It is extremely important to know which pathogen is causing damping-off problems and which fungicide to properly apply. The key to controlling damping-off is being proactive instead of reactive. Always refer to the fungicide label for crop use, pathogens controlled, and application rates.
Damping-off is caused by a number of important vegetable pathogens and is very common during the spring. Damping-off can kill seedlings before they break the soil line (pre-emergent damping-off) or kill seedlings soon after they emerge (post-emergent damping-off). Common pathogens that cause damping-off include Pythium, Phytophthora, Rhizoctonia and Fusarium spp.
Control of damping-off depends on a number of factors. First, is recognizing the conditions which may be leading to the problem (i.e., weather/greenhouse growing conditions) and second, identifying the pathogen causing the problem.
Conditions Favoring Damping-off
Although all four pathogens are associated with damping-off, the conditions which favor their development are very different. In general, Phytophthora and Pythium are more likely to cause damping-off in cool, wet or overwatered soils that aren’t allowed to dry out due to cloudy weather or cooler temperatures. Conversely, Rhizoctonia and Fusarium are more likely to cause damping-off under warmer, drier conditions especially if plug trays are kept on the dry side to help reduce transplant growth.
The two root rots causing the most problems in New Jersey during transplant production are Pythium and Rhizoctonia. In general, Pythium tends to kill seedlings before or right after emergence where as Rhizoctonia tends to kill seedlings after emergence. If you are recycling old transplant flats with organic matter left on them from the previous season you may bring pathogens such as Rhizoctonia back into the operation. There are exceptions to the rules, but none the less, all damping-off pathogens can cause serious losses if not controlled properly.
In root systems infected by Pythium, the outer cortex of the roots will slough-off if you pull the transplant out of the plug or if you simply pull on the roots with your fingers. If your soil has been excessively wet for extended periods of time because cool, cloudy weather hasn’t allowed plug trays to dry out for extended periods (i.e. days) you may be dealing with a Pythium problem.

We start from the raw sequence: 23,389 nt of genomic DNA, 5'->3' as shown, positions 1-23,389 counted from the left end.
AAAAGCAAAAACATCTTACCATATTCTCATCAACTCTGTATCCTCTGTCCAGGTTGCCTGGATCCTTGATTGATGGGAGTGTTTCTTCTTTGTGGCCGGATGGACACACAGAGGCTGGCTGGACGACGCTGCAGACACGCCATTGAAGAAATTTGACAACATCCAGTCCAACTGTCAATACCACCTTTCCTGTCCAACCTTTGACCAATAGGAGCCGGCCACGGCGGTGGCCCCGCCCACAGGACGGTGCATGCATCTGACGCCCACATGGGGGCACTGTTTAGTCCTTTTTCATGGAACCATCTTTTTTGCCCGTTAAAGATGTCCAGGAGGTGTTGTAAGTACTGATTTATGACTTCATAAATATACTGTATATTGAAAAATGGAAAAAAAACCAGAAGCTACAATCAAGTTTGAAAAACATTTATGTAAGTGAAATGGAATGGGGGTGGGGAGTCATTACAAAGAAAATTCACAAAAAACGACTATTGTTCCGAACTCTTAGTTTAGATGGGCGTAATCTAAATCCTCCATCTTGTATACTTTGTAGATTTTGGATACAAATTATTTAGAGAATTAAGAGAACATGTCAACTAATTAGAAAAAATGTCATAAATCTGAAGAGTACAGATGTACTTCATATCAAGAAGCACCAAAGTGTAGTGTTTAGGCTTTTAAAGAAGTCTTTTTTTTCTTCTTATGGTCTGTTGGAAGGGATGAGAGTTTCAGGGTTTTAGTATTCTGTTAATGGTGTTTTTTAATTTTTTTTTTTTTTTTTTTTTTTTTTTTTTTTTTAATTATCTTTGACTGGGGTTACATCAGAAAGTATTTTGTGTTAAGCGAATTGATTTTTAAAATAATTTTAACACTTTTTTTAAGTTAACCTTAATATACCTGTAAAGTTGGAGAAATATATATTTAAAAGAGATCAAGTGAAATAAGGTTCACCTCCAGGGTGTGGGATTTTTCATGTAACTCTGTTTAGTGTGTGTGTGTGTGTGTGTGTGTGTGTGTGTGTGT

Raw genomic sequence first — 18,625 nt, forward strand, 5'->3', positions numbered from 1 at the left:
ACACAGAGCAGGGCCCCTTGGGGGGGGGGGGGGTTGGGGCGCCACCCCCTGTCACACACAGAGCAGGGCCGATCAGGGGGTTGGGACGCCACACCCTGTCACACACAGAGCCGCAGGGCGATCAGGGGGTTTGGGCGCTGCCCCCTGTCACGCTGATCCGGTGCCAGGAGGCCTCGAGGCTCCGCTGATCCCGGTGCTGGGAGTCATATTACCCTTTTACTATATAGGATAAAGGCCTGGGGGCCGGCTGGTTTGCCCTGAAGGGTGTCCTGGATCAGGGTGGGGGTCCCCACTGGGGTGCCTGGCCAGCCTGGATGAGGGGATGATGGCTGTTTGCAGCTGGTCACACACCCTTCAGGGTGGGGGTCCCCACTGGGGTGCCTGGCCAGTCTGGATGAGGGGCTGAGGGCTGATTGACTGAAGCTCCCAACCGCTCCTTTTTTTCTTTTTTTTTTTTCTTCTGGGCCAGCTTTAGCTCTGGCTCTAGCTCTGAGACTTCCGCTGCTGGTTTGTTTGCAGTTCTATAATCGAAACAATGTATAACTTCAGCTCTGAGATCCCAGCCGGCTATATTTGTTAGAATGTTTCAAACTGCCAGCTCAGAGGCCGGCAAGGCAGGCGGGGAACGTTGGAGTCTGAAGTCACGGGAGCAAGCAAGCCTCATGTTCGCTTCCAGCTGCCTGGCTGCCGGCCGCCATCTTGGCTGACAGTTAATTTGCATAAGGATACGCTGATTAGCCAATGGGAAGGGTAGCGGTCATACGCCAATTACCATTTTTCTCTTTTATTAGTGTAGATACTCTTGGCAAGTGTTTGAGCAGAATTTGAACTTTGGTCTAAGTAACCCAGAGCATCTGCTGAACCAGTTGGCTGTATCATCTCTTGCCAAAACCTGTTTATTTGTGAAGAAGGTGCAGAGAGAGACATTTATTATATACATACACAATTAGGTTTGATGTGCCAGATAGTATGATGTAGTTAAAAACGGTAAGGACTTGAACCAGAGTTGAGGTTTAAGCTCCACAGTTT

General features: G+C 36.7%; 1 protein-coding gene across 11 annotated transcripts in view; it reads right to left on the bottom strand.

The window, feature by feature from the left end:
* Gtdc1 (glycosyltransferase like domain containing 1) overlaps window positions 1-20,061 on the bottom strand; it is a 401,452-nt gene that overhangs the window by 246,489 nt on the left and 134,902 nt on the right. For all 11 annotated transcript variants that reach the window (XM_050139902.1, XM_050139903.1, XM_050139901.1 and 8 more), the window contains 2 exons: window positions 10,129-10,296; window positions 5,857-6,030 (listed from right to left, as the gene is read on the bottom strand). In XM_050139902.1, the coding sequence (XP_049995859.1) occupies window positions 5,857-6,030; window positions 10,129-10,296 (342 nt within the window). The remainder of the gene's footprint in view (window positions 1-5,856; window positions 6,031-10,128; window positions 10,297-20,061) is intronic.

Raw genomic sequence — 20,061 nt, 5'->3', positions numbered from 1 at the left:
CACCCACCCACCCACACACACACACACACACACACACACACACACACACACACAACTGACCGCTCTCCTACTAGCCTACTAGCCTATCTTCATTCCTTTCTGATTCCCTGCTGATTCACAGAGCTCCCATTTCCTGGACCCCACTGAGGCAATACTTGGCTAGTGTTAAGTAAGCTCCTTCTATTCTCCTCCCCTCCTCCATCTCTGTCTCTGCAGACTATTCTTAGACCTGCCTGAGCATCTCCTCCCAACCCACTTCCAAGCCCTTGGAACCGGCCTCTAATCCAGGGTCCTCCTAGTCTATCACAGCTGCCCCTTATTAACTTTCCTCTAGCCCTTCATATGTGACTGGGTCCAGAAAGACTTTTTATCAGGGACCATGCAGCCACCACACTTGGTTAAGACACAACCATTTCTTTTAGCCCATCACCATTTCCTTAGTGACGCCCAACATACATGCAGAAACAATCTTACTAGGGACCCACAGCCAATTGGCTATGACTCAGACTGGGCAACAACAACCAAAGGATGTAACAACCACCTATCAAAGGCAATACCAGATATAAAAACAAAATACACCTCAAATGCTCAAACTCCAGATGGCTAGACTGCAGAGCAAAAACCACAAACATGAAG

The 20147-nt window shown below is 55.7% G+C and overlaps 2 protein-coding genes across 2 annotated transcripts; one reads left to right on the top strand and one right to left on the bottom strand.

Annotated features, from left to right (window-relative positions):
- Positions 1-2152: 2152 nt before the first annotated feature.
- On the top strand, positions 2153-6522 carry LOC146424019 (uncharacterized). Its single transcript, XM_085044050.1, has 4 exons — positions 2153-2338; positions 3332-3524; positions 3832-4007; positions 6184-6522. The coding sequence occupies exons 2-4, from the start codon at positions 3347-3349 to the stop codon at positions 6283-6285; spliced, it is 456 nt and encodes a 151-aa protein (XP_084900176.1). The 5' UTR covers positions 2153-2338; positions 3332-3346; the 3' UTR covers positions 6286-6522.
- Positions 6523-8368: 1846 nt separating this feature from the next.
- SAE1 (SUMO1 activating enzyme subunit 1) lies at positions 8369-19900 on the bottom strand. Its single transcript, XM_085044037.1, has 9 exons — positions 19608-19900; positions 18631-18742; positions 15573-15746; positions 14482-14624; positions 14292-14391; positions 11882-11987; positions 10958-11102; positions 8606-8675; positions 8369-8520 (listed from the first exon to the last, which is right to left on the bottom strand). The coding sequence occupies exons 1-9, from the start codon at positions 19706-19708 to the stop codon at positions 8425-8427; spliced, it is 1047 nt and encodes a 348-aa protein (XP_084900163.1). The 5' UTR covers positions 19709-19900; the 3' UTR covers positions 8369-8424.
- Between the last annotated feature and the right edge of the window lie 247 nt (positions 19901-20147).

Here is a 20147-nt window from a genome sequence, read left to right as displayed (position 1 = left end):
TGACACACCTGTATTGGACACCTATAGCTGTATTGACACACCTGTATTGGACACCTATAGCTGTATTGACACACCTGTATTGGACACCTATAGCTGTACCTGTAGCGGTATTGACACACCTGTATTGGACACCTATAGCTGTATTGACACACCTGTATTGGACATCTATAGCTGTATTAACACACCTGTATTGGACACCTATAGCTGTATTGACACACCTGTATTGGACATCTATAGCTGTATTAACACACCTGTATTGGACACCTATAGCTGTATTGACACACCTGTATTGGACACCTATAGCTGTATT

In root systems infected by Rhizoctonia, the outer cortex of the root system won’t slough off. In many cases under ideal conditions, the mycelium of the fungus growing on the surface of infected roots can be seen with a 10x hand lens. Rhizoctonia produces distinct, brown hyphae that always branches at nearly 90 degree angles. This is a diagnostic feature of the fungus. Unlike with Pythium, the outer cortex of the root won’t slough off.
Why is recognizing the different symptoms and diseases so important? The fungicides applied to prevent or control damping-off are specific in the pathogens they control. Fungicides used to control Pythium or Phytophthora won’t control the other damping-off pathogens. Why is this? The biology of the fungus and the mode of action of the fungicide dictates fungicide efficacy.
For example, Ridomil Gold and Ultra Flourish (mefenoxam, FRAC code 4), MetaStar (metalaxyl, 4), Previcur Flex (propamocarb, 28), Ranman (cyazofamid, 21), Presidio (fluopicolide, 43), and Phosphites (33) help control the “water molds” (i.e., Pythium and Phytophthora). Terraclor or OLF (PCNB, 14) and azoxystrobin (Quadris, 11) help control damping-off caused by Rhizoctonia root rot. Ranman, Previcur Flex, and phosphites have greenhouse use labels for Pythium control (see labels for specific crops and uses).
There are many organic options that can be used to suppress these pathogens in transplant media. These biologicals include Bacillus subtillus (Companion), Streptomyces lydicus (Actinovate), Streptomyces griseoviridis (Mycostop), Trichoderma harzianum (PlantShield, Rootshield), and Trichoderma virens (SoilGard). These products can either be drenched on or incorporated into the media prior to seeding and/or transplanting. These products work by colonizing root surfaces and competing with the pathogen for space and resources. The mechanisms of control by biologicals include some form of antibiosis, parasitism, induction of host defense responses, and/or competition.
Disinfectant products such as Zerotol and Oxidate (hydrogen dioxide) may also be used to help suppress fungal pathogens in organic or conventional transplant production. It’s important to understand that disinfectant products also kill biological agents, therefore caution should be used when using these in rotation with organic products. The same holds true for all conventional products. For a list of options for use in greenhouses on specific crops please see Table E-15 on pages E46 – E48 in 2015 Commercial Vegetable Production Recommendations guide. Always refer to the fungicide label for crop use, pathogens controlled, and application rates.